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When I first met my wife, she was a music major and played in a dance band. I was in athletics. My children have tended to follow their mother’s interests more than mine. Every one of them is an excellent musician.

To be honest, I do play the harmonica, and I used to play the piano some. I also played the guitar when I was in college. But I try not to mention that to anyone because I seldom play a musical instrument in public. I usually only play my harmonica when we are camping as a family, though I have done a little bit in theatre when there was a desperate need, with an emphasis on desperate.

Despite my lack of musical talent, over the years, due to my wife and children’s interests in music, I have associated with quite a few musicians. I often find it interesting to learn how different musicians chose their instruments. One fun story was related to us by a physician that played in a community orchestra with my wife. He played the bassoon.

Not too many people play the bassoon. It is usually not the most used instrument in an orchestra. But due to its unique sound, it often stands out and is sometimes given small solo segments. The physician’s first name was Paul, and that’s what we knew him by in the orchestra. One of the musicians asked Paul if either the unique sound or the opportunity to solo was the reason he chose to play the bassoon.

He laughed. “No. The reason is a lot more rudimentary than that.”

He then told us his story. His parents were a family of musicians. Every member of the family was expected to learn to play the piano and one other instrument of their choice. Paul was somewhat annoyed by this expectation. He preferred to play sports.

None of his friends had such a requirement of instrument practice in their families, and he felt frustrated and shortchanged. When he would see his friends head out to play baseball while he was expected to go home and practice the piano, he was endlessly annoyed. So, when he became proficient enough on the piano that it was his turn to choose a second instrument, he chose the bassoon.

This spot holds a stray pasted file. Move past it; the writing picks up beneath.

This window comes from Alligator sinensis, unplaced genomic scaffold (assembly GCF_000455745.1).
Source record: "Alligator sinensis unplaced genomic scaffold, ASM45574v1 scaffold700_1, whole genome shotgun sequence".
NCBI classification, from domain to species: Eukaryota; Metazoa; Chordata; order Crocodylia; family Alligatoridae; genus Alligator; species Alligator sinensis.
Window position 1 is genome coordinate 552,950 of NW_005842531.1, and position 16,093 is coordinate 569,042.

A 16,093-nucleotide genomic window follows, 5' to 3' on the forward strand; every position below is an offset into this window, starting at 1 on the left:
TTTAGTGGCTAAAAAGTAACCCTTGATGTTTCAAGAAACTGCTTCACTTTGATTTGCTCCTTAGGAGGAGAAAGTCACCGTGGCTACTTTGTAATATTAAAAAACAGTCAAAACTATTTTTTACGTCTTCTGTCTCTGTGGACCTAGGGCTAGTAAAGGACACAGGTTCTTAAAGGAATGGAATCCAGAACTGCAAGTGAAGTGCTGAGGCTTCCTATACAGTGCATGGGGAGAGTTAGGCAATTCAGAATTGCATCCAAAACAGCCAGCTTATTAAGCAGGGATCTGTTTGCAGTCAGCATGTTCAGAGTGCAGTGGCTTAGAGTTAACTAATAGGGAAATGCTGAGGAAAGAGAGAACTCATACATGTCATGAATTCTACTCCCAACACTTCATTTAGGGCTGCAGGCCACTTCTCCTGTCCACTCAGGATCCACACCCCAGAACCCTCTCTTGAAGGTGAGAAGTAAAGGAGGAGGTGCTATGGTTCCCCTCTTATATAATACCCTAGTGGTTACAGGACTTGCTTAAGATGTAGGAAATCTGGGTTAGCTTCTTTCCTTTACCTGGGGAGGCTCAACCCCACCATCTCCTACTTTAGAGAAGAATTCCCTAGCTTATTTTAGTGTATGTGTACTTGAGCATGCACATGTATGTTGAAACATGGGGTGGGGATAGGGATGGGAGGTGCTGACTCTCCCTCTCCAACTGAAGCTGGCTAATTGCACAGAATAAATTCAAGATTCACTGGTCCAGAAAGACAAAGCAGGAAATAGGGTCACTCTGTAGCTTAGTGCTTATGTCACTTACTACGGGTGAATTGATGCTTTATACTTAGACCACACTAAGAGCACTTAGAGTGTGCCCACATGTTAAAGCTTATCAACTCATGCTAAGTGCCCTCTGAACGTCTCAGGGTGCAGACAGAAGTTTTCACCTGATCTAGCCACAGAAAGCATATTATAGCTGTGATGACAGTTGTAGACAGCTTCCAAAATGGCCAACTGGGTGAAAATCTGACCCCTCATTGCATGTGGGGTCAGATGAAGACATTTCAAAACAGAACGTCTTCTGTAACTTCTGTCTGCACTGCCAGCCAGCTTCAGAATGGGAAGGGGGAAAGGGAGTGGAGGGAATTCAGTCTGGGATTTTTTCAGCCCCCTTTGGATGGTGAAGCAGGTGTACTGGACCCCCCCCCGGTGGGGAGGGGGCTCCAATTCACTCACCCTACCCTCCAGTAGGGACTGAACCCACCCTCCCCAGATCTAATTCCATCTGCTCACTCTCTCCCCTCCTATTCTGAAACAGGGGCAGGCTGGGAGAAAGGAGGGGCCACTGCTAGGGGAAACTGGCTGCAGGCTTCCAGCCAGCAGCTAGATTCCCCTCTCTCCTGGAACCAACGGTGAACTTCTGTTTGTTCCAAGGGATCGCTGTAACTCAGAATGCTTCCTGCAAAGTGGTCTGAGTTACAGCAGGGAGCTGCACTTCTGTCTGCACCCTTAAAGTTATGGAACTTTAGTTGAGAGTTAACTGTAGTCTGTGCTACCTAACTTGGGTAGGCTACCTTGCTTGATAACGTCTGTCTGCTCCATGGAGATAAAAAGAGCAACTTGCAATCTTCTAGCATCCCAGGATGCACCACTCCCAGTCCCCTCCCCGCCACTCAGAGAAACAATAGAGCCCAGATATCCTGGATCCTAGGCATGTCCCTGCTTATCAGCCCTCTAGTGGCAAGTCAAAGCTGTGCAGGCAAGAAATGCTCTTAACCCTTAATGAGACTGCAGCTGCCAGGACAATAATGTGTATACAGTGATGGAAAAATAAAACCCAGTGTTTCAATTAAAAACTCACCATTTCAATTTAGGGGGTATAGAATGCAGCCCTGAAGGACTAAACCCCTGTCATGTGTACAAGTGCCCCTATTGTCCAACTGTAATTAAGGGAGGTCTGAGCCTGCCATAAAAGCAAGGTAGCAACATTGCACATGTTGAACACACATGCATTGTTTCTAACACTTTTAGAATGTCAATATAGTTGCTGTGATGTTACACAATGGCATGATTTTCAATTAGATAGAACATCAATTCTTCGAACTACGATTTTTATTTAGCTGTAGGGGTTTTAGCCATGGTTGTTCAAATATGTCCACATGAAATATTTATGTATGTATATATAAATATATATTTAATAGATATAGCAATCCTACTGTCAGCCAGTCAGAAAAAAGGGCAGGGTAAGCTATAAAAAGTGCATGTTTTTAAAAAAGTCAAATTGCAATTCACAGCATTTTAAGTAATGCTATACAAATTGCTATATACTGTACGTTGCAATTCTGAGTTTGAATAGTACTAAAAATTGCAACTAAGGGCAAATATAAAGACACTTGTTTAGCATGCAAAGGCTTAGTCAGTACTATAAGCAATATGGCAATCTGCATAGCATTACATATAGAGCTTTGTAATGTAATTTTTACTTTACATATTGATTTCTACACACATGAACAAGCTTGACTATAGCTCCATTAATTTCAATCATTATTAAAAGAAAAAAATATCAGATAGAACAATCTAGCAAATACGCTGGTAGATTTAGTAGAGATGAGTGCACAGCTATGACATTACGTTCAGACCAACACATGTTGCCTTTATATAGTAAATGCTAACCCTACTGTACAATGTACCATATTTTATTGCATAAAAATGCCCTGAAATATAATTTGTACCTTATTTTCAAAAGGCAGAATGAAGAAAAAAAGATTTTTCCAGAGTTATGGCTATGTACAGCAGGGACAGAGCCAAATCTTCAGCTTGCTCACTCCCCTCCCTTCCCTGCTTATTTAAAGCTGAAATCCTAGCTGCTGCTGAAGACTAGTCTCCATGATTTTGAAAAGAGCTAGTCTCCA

“The whole reason I chose the bassoon was not because I liked it,” Paul said. “In fact, I thought it was a strange instrument with an even stranger sound. But I knew it was the one instrument that drove my father crazy. I decided that if he was going to make me practice an instrument, I was going to practice something that annoyed him. I guess, secretly, I thought maybe if it drove him crazy enough, he would decide I could quit.

“But if my dad was anything, he was determined. I think he just covered his ears and gritted his teeth. And the more determined he became to see it through, the more determined I became to drive him crazy. I practiced more and more.

“But something happened that I didn’t expect. All of the practice to drive my dad crazy started making me a good musician. Without realizing it, I was excelling on the bassoon and ended up winning awards and becoming part of the best orchestras. I was nominated to state competitions and ended up winning first in solo performance, even though solo performances on bassoons are quite unusual.”

“I bet your dad is proud of you,” someone said.

Paul laughed. “Yes, he is. But he has still made it clear that I’m not playing a solo at his funeral. He is having my sister who plays the harp do it instead.